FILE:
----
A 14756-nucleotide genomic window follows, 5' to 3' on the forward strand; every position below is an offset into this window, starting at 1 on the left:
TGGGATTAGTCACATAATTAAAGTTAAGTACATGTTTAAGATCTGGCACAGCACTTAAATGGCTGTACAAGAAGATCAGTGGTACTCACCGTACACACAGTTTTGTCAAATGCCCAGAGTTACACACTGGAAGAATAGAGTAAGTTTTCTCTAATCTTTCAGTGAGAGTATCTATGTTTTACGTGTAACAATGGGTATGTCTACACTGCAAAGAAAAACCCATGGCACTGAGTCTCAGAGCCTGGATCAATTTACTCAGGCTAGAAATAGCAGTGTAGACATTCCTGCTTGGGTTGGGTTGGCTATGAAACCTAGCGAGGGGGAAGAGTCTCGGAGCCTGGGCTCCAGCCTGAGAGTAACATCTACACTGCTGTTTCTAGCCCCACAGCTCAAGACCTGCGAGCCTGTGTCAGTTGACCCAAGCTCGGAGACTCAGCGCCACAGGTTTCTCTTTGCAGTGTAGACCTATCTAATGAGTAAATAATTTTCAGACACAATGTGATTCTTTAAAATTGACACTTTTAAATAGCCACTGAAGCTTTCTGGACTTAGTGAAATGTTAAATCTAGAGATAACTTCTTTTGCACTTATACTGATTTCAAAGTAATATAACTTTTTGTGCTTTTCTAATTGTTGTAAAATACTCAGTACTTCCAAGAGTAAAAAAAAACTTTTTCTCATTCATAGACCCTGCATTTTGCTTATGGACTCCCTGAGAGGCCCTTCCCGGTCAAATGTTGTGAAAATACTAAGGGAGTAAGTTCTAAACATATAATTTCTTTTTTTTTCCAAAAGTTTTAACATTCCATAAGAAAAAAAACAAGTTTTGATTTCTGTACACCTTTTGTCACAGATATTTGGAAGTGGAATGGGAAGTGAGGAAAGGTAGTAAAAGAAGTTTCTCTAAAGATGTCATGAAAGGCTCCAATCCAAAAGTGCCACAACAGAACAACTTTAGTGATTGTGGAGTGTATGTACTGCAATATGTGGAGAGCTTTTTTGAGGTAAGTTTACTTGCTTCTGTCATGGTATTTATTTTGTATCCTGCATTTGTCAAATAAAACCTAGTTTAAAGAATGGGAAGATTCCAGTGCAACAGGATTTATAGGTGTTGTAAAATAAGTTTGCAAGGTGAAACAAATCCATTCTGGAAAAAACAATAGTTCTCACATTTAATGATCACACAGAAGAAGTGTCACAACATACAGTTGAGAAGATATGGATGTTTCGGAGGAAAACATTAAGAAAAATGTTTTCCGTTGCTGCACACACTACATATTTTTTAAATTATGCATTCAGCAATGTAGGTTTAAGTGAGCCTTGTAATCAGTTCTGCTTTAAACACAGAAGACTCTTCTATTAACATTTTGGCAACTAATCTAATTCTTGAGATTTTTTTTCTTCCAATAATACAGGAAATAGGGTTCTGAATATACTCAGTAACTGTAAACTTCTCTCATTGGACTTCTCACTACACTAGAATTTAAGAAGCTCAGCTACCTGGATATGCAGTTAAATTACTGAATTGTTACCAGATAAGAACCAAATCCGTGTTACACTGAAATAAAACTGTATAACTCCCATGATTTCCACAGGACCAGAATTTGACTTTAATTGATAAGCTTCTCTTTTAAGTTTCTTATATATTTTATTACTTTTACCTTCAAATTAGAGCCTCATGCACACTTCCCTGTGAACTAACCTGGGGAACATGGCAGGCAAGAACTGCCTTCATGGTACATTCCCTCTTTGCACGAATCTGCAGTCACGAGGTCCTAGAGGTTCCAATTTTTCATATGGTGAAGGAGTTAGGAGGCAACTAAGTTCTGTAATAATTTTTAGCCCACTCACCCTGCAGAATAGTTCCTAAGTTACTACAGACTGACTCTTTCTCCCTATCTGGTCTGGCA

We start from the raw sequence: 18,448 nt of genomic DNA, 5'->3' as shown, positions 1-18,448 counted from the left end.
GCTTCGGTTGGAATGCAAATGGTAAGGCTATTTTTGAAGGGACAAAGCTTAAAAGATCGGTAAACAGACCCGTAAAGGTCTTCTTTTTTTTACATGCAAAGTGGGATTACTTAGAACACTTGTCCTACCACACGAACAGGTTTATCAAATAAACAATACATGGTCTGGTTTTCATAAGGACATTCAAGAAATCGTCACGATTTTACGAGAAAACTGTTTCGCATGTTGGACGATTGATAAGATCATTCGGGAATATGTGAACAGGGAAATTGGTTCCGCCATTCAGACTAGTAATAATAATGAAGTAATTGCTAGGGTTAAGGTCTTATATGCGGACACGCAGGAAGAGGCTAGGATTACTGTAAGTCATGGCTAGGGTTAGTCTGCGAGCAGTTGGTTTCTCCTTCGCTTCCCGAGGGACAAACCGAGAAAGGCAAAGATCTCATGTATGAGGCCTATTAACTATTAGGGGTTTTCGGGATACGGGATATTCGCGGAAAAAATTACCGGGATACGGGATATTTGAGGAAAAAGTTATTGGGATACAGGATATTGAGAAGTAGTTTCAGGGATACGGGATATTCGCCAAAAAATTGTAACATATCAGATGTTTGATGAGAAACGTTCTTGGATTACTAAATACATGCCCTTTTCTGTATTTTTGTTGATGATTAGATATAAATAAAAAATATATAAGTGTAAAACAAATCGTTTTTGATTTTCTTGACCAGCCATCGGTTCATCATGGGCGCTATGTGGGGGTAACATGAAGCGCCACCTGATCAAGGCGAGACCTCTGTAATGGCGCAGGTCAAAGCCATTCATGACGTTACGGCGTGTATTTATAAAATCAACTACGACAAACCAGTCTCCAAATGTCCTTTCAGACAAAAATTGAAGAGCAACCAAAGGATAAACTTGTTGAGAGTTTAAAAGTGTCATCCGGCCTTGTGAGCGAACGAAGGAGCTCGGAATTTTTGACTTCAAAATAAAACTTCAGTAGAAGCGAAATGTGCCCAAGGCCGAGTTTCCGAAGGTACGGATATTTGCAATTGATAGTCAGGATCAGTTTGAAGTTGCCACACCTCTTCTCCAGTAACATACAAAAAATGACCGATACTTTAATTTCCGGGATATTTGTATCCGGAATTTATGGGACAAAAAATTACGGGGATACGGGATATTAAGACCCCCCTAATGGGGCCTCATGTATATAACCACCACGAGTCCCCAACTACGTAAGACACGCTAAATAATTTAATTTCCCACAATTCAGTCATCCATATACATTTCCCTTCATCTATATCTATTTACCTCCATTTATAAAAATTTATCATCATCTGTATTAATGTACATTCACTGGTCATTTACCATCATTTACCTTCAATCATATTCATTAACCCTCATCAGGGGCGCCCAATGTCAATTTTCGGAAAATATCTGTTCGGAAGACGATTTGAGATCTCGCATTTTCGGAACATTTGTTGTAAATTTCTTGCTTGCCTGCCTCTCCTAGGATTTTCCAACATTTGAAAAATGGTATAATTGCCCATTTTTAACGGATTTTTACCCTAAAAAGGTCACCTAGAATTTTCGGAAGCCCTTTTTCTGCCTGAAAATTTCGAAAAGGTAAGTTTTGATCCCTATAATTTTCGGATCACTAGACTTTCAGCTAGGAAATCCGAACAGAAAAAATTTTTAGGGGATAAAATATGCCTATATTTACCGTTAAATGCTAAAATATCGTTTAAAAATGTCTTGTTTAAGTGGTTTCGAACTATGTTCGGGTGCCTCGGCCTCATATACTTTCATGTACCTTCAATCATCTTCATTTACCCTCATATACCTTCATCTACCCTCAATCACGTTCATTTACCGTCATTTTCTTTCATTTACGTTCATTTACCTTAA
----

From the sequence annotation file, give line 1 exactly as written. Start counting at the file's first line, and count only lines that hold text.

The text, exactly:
A 14756-nucleotide genomic window follows, 5' to 3' on the forward strand; every position below is an offset into this window, starting at 1 on the left: